During a 30-minute Zoom press conference on July 22, Internet Archive founder Brewster Kahle urged the four major publishers suing over the organization’s book scanning efforts to consider settling the dispute in the boardroom rather than the courtroom.

“Librarians, publishers, authors, all of us should be working together during this pandemic to help teachers, parents, and especially students,” Kahle implored. “I call on the executives of Hachette, HarperCollins, Wiley, and Penguin Random House to come together with us to help solve the challenging problems of access to knowledge during this pandemic, and to please drop this needless lawsuit.”

Kahle’s remarks came as part of a panel, which featured a range of speakers explaining and defending the practice of Controlled Digital Lending (CDL), the legal theory under which the Internet Archive has scanned and is making available for borrowing a library of some 1.4 million mostly 20th century books.

“Please remember what libraries do: we buy, preserve, and lend books,” Kahle said. “Controlled Digital Lending is a respectful, balanced way to bring our print collections to digital learners,” he added, pointing out that once a physical book is digitized, it is only available one reader at a time. In addition, the scan and the print book are not allowed to circulate at the same time. “Controlled Digital Lending is a longstanding and widespread library practice,” Kahle suggested, adding that the Internet Archive’s Open Library program has been around for nine years.

But the practice of CDL has long rankled author and publisher groups—and those tensions came to a head in late March when the IA unilaterally announced its now closed National Emergency Library initiative, which temporarily removed access restrictions for its scans of books, making the books available for multiple users to borrow during the Covid-19 outbreak. On June 1, Hachette, HarperCollins, John Wiley & Sons, and Penguin Random House filed a copyright infringement lawsuit in the U.S. District Court for the Southern District of New York.

In a press release announcing the suit, executives at the Association of American Publishers said the Internet Archive’s scanning program was not a public service, but an attempt “to bludgeon the legal framework that governs copyright investments and transactions in the modern world,” and compared it to the “largest known book pirate sites in the world.” In a separate statement, Authors Guild president Douglas Preston said the IA program was “no different than heaving a brick through a grocery store window and handing out the food—and then congratulating itself for providing a public service.”

Asked this week about Kahle's call for the publishers to drop the litigation and work with the Internet Archive, a spokesperson for Association of American Publishers, which is coordinating the publishers' lawsuit, dismissed the idea. "The IA uses its considerable resources to conduct and promote willful copyright infringement on a massive scale", AAP spokesperson John McKay said. "IA’s infringements, which are extensive and well-documented, are now appropriately before the court.”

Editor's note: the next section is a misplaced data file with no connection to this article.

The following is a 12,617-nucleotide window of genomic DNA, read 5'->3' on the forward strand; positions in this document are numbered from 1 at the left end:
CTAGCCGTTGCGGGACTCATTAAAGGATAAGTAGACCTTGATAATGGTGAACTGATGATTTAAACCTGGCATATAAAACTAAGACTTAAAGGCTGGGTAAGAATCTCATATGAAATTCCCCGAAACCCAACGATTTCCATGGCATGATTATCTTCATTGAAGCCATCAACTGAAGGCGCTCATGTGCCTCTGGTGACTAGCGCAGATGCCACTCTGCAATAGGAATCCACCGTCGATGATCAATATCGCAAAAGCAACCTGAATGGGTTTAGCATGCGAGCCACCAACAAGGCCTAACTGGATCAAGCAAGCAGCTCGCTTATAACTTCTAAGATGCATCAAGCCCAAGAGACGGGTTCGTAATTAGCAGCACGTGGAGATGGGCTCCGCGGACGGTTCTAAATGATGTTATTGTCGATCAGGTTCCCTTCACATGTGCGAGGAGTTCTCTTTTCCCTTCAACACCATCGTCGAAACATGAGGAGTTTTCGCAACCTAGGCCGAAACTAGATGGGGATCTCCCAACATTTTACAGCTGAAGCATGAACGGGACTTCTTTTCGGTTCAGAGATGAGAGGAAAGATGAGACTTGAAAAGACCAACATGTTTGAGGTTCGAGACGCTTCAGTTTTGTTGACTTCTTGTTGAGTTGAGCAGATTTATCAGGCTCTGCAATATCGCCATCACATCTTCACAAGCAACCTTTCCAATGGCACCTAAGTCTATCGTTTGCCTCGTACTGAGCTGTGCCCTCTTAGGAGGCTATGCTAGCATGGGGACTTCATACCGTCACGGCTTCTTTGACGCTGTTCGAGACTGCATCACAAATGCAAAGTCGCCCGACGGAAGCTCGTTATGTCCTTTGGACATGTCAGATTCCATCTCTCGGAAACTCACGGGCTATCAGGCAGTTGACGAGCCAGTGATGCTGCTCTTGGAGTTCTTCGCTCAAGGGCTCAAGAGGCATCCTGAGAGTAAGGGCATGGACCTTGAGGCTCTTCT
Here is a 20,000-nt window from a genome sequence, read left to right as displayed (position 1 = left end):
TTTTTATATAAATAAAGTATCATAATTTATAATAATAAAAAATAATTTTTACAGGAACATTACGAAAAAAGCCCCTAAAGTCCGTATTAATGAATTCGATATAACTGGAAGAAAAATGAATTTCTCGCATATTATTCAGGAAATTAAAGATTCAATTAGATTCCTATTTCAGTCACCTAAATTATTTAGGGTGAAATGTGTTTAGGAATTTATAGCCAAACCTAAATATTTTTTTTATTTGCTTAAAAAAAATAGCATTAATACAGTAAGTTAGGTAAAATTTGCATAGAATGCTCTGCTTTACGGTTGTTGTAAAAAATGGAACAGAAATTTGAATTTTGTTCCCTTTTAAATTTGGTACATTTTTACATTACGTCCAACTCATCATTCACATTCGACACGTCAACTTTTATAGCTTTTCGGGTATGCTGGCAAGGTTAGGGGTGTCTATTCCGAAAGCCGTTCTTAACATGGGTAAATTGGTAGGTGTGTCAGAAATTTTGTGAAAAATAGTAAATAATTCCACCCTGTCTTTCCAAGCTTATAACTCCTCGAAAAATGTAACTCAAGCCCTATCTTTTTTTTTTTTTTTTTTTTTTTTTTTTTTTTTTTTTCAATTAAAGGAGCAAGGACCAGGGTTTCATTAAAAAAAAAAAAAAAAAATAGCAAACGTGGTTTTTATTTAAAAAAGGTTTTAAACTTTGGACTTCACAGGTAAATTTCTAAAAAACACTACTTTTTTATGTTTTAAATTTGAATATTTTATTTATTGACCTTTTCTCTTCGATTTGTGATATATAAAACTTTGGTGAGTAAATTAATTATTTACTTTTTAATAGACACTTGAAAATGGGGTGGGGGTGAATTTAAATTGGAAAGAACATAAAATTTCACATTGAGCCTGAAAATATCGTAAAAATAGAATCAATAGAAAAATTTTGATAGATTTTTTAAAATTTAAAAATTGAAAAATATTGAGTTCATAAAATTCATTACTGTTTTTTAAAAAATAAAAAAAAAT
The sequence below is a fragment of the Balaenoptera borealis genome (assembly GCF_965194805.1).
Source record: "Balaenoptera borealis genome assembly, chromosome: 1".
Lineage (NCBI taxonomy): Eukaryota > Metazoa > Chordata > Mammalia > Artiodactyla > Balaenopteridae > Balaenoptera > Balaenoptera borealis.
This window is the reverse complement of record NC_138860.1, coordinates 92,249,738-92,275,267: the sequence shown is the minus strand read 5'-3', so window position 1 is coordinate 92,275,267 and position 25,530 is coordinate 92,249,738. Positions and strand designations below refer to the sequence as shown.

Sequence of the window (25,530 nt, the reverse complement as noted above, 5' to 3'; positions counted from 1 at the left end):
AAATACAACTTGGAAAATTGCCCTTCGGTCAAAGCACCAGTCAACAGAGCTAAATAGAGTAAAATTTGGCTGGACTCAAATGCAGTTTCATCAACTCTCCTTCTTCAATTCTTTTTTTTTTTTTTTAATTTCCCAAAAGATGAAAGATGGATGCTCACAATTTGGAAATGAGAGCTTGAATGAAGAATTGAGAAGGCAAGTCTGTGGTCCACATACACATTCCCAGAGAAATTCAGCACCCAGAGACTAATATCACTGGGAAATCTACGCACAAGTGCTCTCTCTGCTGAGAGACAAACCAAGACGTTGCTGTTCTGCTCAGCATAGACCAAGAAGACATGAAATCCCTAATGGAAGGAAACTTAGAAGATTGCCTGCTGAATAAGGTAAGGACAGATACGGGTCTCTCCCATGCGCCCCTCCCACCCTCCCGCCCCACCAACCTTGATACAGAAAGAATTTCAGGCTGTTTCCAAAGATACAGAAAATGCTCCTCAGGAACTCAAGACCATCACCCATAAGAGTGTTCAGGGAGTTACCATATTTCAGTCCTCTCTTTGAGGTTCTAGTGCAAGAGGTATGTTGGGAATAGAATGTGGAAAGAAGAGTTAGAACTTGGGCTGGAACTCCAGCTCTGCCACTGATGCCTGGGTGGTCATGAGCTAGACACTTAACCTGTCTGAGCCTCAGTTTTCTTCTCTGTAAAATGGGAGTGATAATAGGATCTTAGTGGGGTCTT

But in his brief remarks on Wednesday, Kahle said it is the work of libraries that is under threat in the digital age.

We say that libraries have the right to buy books and preserve them and lend them even in the digital world...

“With this suit, the publishers are saying in the digital world, [libraries] cannot buy books anymore. We can only license them, and under their terms. We can only preserve them in ways that they have granted explicit permission for, and only for as long as they’ve given permission. And, we cannot lend what we’ve paid for, because we don’t own it. It’s not the rule of law, it is the rule of license. It doesn’t make sense,” Kahle said. “We say that libraries have the right to buy books and preserve them and lend them even in the digital world.”

Indeed, the library e-book market has been a point of contention for more than a decade. Currently, public libraries can only license trade e-books on a temporary basis—generally two years, or for a designated number of lends, and at prices that can often run 3-5 times higher than the consumer price. Many titles are not available in digital editions to libraries at all. Internet Archive officials also point out that their low-quality scans are not suited for immersive reading and do not compete with the commercial library e-book market, which has surged over the last decade, and particularly since the pandemic.

With the Internet Archive’s reply to the publishers’ lawsuit due on July 28, there was only brief talk of the litigation.

“I can’t get into the legal strategies on this call, but the Internet Archive’s legal position is straightforward,” said Electronic Frontier Foundation legal director Corynne McSherry, part of the Internet Archive’s defense team. “CDL is sheltered by copyright’s fair use doctrine as well as other time-honored limits and exceptions. In fact, the project serves a classic fair use purpose: public interest and preservation, access, and research. And, more generally, creating obstacles to the right to lend and borrow books just doesn’t serve the purposes of copyright. It doesn’t serve authors, it doesn’t serve publishers, and it certainly doesn’t serve the public. We expect the court will agree.”

This story has been updated.